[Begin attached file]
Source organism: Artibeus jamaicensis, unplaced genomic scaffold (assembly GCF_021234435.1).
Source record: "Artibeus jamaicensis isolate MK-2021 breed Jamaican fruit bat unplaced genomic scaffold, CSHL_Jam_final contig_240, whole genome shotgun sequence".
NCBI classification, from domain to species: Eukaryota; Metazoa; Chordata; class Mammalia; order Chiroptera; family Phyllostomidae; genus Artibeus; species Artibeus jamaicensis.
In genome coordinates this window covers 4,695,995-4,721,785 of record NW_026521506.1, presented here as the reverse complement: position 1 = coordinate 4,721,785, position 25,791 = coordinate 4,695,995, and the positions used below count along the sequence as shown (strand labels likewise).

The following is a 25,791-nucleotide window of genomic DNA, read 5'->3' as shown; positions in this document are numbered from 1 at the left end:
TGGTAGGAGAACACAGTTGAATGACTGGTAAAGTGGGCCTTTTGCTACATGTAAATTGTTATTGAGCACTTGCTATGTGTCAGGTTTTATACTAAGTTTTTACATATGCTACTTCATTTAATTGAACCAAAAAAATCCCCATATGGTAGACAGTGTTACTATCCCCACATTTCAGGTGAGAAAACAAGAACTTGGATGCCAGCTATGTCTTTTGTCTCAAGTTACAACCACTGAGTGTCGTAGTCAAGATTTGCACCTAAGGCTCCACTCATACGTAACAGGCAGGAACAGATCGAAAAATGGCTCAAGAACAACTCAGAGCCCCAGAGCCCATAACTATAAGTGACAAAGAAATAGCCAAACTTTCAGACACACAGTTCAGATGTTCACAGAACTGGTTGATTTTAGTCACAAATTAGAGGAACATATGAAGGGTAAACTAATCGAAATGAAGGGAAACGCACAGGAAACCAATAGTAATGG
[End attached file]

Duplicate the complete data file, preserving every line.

Source organism: Artibeus jamaicensis, unplaced genomic scaffold (assembly GCF_021234435.1).
Source record: "Artibeus jamaicensis isolate MK-2021 breed Jamaican fruit bat unplaced genomic scaffold, CSHL_Jam_final contig_240, whole genome shotgun sequence".
NCBI classification, from domain to species: Eukaryota; Metazoa; Chordata; class Mammalia; order Chiroptera; family Phyllostomidae; genus Artibeus; species Artibeus jamaicensis.
In genome coordinates this window covers 4,695,995-4,721,785 of record NW_026521506.1, presented here as the reverse complement: position 1 = coordinate 4,721,785, position 25,791 = coordinate 4,695,995, and the positions used below count along the sequence as shown (strand labels likewise).

The following is a 25,791-nucleotide window of genomic DNA, read 5'->3' as shown; positions in this document are numbered from 1 at the left end:
TGGTAGGAGAACACAGTTGAATGACTGGTAAAGTGGGCCTTTTGCTACATGTAAATTGTTATTGAGCACTTGCTATGTGTCAGGTTTTATACTAAGTTTTTACATATGCTACTTCATTTAATTGAACCAAAAAAATCCCCATATGGTAGACAGTGTTACTATCCCCACATTTCAGGTGAGAAAACAAGAACTTGGATGCCAGCTATGTCTTTTGTCTCAAGTTACAACCACTGAGTGTCGTAGTCAAGATTTGCACCTAAGGCTCCACTCATACGTAACAGGCAGGAACAGATCGAAAAATGGCTCAAGAACAACTCAGAGCCCCAGAGCCCATAACTATAAGTGACAAAGAAATAGCCAAACTTTCAGACACACAGTTCAGATGTTCACAGAACTGGTTGATTTTAGTCACAAATTAGAGGAACATATGAAGGGTAAACTAATCGAAATGAAGGGAAACGCACAGGAAACCAATAGTAATGG